I listened to your cover track “I bet that you look good on the dancefloor,” and really enjoyed it. Is there a certain quality that makes a cover song successful? Does it have to be a completely new spin, or can it retain some of the original material?

Holly: Personally, I like covers that put a new twist on it. Unless it’s done in a fun way, like not seriously.

Coco: You can also have ones where you love that band, and some bands could do any cover and I would like it because it was them.

Are there any particular songs you would like to cover in the future?

Holly: Any Dolly Parton song, like “9 to 5.” I can play it but I don’t perform. We like to do covers a bit differently.

Coco: We don’t want to sing it just the way it is. There is a Britney Spears mashup that we’ve been wanting to try for ages. Just like loads of Britney songs. A lot of her songs seem to be about domestic troubles, “hit me baby one more time,” “Oops I did it again.”

Holly: You could make a play about them. We like doing pop songs, and folking them up.

Coco: Maybe Destiny’s Child “Say my name” or something by Kanye.

If you could collaborate with anyone in the world, who would it be?

Coco: Easy.

Holly: Jenny Lewis!

Coco: Or Rilo Kiley. That would be who I would choose. I mean a lot of people who I would want, are dead now. Maybe Leonard Cohen.

Holly: Because it would be nice to have some deep male vocals.

What was the first album that you got your hands on?

Holly: Probably “Take offs and Landings” by Rilo Kiley. I bought that one, it was the first one that was my album. Coco: Maybe something by Shania Twain. Specifically I remember Shania Twain. Our mum would play it in the car, and we would all sing along.

If you could watch one band or act live, dead or alive, who would it be and why?

Coco: I think it would be Nina.

Holly: Yeah me too. That would be beautiful.

Coco: There’s just so much emotion in here performance. So yeah, definitely Nina Simone.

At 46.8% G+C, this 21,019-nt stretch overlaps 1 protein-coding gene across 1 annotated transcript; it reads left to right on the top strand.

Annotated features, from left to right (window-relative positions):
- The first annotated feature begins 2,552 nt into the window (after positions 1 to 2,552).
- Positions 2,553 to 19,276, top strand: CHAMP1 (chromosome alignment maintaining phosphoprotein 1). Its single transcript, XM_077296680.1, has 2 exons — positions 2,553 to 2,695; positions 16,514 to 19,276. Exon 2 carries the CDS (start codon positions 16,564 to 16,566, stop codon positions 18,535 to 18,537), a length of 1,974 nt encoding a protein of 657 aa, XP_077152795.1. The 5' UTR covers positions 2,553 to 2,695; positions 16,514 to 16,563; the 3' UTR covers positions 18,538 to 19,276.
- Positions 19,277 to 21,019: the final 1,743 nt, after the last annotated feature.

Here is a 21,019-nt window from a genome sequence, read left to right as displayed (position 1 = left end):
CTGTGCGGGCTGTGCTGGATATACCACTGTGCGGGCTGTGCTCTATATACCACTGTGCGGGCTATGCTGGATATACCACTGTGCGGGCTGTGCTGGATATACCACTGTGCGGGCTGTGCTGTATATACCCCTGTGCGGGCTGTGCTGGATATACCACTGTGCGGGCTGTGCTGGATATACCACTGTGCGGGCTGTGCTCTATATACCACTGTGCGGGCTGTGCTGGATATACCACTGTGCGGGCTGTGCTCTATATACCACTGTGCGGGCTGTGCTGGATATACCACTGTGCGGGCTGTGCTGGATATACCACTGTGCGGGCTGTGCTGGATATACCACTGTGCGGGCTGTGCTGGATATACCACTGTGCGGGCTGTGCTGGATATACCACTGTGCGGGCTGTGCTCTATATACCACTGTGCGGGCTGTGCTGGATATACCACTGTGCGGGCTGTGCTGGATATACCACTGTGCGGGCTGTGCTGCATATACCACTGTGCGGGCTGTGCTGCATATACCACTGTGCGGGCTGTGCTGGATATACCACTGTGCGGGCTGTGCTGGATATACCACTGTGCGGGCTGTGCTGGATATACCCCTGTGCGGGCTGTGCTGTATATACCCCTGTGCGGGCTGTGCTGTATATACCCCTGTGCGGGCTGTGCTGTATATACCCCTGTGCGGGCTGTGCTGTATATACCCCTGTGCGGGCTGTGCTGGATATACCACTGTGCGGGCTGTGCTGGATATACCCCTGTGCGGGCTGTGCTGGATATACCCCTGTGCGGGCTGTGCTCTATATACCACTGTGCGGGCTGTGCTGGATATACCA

So I’ve read that you’re both well-travelled, would you say that any music from the various destinations you’ve been to has influenced your sound?

Coco: I don’t think so much our sound. Because our sound is very much one that’s like American music as we’ve listened to that a lot. But maybe the things we write about, like being Papua New Guinean. Being in Hong Kong and Sri Lanka just generally affected how we are.

And finally, where do you two see yourselves in the future? You were talking earlier on about writing new stuff and a little bit of a break. So have you go a new album or anything like that in the pipelines?

Coco: We’ve got a lot of new songs, a lot of the ones we played today were new. We’re working on writing new songs, and also developing more with the band.

Holly: So maybe doing something more experimental.

So are you looking to get more ensemble members of the group, or is it just going to stay as you two?

Coco: If we can, we like to pay the guys, and it’s expensive so sometimes we just can’t afford to bring the band around. But if we get paid more for a gig we like to bring them, and we would like to develop that side of things more.

Holly: It’s more fun with a lot of people, and they’re great musicians.

Coco: Also it would be good to get them more into writing the songs and arrangements. So I think that’s the direction we want to go.

Holly: Just experiment a bit, and see where it goes.